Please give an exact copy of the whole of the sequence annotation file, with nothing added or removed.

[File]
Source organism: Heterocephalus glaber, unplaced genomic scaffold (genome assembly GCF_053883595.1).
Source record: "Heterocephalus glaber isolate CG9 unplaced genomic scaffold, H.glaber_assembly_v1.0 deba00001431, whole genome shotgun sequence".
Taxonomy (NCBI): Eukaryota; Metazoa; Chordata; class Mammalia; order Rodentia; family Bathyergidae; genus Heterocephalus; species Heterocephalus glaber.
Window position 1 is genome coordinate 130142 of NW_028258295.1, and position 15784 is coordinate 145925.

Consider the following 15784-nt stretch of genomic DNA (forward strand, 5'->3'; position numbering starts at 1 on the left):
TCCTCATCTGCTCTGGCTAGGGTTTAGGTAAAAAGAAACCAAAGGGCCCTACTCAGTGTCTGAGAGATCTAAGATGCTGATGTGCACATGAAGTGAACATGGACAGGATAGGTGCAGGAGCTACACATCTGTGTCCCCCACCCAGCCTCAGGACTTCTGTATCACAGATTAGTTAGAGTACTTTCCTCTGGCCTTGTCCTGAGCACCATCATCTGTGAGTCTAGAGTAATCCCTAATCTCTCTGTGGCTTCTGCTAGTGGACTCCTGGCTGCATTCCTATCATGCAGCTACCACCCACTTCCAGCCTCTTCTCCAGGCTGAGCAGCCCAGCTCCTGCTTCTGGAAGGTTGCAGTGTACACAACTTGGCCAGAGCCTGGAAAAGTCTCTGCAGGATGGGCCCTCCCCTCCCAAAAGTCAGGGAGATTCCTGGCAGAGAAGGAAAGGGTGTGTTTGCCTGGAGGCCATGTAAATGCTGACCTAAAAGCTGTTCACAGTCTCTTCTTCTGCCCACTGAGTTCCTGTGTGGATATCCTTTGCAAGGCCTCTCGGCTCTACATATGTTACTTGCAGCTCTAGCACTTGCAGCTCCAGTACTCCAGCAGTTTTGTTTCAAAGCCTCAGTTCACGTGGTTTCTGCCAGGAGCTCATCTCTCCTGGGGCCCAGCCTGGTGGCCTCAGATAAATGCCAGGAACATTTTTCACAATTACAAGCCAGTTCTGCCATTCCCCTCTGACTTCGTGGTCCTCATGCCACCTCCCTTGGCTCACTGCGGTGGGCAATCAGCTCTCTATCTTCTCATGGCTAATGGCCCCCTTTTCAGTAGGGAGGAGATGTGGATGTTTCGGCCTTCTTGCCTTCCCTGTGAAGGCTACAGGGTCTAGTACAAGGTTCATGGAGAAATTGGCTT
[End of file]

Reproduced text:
Source organism: Heterocephalus glaber, unplaced genomic scaffold (genome assembly GCF_053883595.1).
Source record: "Heterocephalus glaber isolate CG9 unplaced genomic scaffold, H.glaber_assembly_v1.0 deba00001431, whole genome shotgun sequence".
Taxonomy (NCBI): Eukaryota; Metazoa; Chordata; class Mammalia; order Rodentia; family Bathyergidae; genus Heterocephalus; species Heterocephalus glaber.
Window position 1 is genome coordinate 130142 of NW_028258295.1, and position 15784 is coordinate 145925.

Consider the following 15784-nt stretch of genomic DNA (forward strand, 5'->3'; position numbering starts at 1 on the left):
TCCTCATCTGCTCTGGCTAGGGTTTAGGTAAAAAGAAACCAAAGGGCCCTACTCAGTGTCTGAGAGATCTAAGATGCTGATGTGCACATGAAGTGAACATGGACAGGATAGGTGCAGGAGCTACACATCTGTGTCCCCCACCCAGCCTCAGGACTTCTGTATCACAGATTAGTTAGAGTACTTTCCTCTGGCCTTGTCCTGAGCACCATCATCTGTGAGTCTAGAGTAATCCCTAATCTCTCTGTGGCTTCTGCTAGTGGACTCCTGGCTGCATTCCTATCATGCAGCTACCACCCACTTCCAGCCTCTTCTCCAGGCTGAGCAGCCCAGCTCCTGCTTCTGGAAGGTTGCAGTGTACACAACTTGGCCAGAGCCTGGAAAAGTCTCTGCAGGATGGGCCCTCCCCTCCCAAAAGTCAGGGAGATTCCTGGCAGAGAAGGAAAGGGTGTGTTTGCCTGGAGGCCATGTAAATGCTGACCTAAAAGCTGTTCACAGTCTCTTCTTCTGCCCACTGAGTTCCTGTGTGGATATCCTTTGCAAGGCCTCTCGGCTCTACATATGTTACTTGCAGCTCTAGCACTTGCAGCTCCAGTACTCCAGCAGTTTTGTTTCAAAGCCTCAGTTCACGTGGTTTCTGCCAGGAGCTCATCTCTCCTGGGGCCCAGCCTGGTGGCCTCAGATAAATGCCAGGAACATTTTTCACAATTACAAGCCAGTTCTGCCATTCCCCTCTGACTTCGTGGTCCTCATGCCACCTCCCTTGGCTCACTGCGGTGGGCAATCAGCTCTCTATCTTCTCATGGCTAATGGCCCCCTTTTCAGTAGGGAGGAGATGTGGATGTTTCGGCCTTCTTGCCTTCCCTGTGAAGGCTACAGGGTCTAGTACAAGGTTCATGGAGAAATTGGCTT